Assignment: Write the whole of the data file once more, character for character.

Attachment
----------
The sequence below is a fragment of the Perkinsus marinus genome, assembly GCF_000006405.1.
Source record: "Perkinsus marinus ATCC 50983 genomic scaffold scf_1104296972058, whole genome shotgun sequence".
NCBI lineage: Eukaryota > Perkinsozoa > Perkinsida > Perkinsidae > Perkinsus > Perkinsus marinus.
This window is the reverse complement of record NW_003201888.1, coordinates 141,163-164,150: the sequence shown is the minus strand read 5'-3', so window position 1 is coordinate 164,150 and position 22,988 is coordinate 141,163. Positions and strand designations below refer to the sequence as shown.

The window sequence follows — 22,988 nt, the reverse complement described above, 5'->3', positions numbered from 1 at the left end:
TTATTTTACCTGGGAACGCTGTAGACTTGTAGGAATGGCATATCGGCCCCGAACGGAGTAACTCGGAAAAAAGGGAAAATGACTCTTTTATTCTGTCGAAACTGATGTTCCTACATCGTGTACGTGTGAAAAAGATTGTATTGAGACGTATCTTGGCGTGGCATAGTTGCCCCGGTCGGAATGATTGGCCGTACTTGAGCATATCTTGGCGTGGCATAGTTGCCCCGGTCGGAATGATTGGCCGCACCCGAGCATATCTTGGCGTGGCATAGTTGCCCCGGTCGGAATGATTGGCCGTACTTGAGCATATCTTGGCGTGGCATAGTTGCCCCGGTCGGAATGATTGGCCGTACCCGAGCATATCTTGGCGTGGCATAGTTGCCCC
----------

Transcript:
The sequence below is a fragment of the Perkinsus marinus genome, assembly GCF_000006405.1.
Source record: "Perkinsus marinus ATCC 50983 genomic scaffold scf_1104296972058, whole genome shotgun sequence".
NCBI lineage: Eukaryota > Perkinsozoa > Perkinsida > Perkinsidae > Perkinsus > Perkinsus marinus.
This window is the reverse complement of record NW_003201888.1, coordinates 141,163-164,150: the sequence shown is the minus strand read 5'-3', so window position 1 is coordinate 164,150 and position 22,988 is coordinate 141,163. Positions and strand designations below refer to the sequence as shown.

The window sequence follows — 22,988 nt, the reverse complement described above, 5'->3', positions numbered from 1 at the left end:
TTATTTTACCTGGGAACGCTGTAGACTTGTAGGAATGGCATATCGGCCCCGAACGGAGTAACTCGGAAAAAAGGGAAAATGACTCTTTTATTCTGTCGAAACTGATGTTCCTACATCGTGTACGTGTGAAAAAGATTGTATTGAGACGTATCTTGGCGTGGCATAGTTGCCCCGGTCGGAATGATTGGCCGTACTTGAGCATATCTTGGCGTGGCATAGTTGCCCCGGTCGGAATGATTGGCCGCACCCGAGCATATCTTGGCGTGGCATAGTTGCCCCGGTCGGAATGATTGGCCGTACTTGAGCATATCTTGGCGTGGCATAGTTGCCCCGGTCGGAATGATTGGCCGTACCCGAGCATATCTTGGCGTGGCATAGTTGCCCC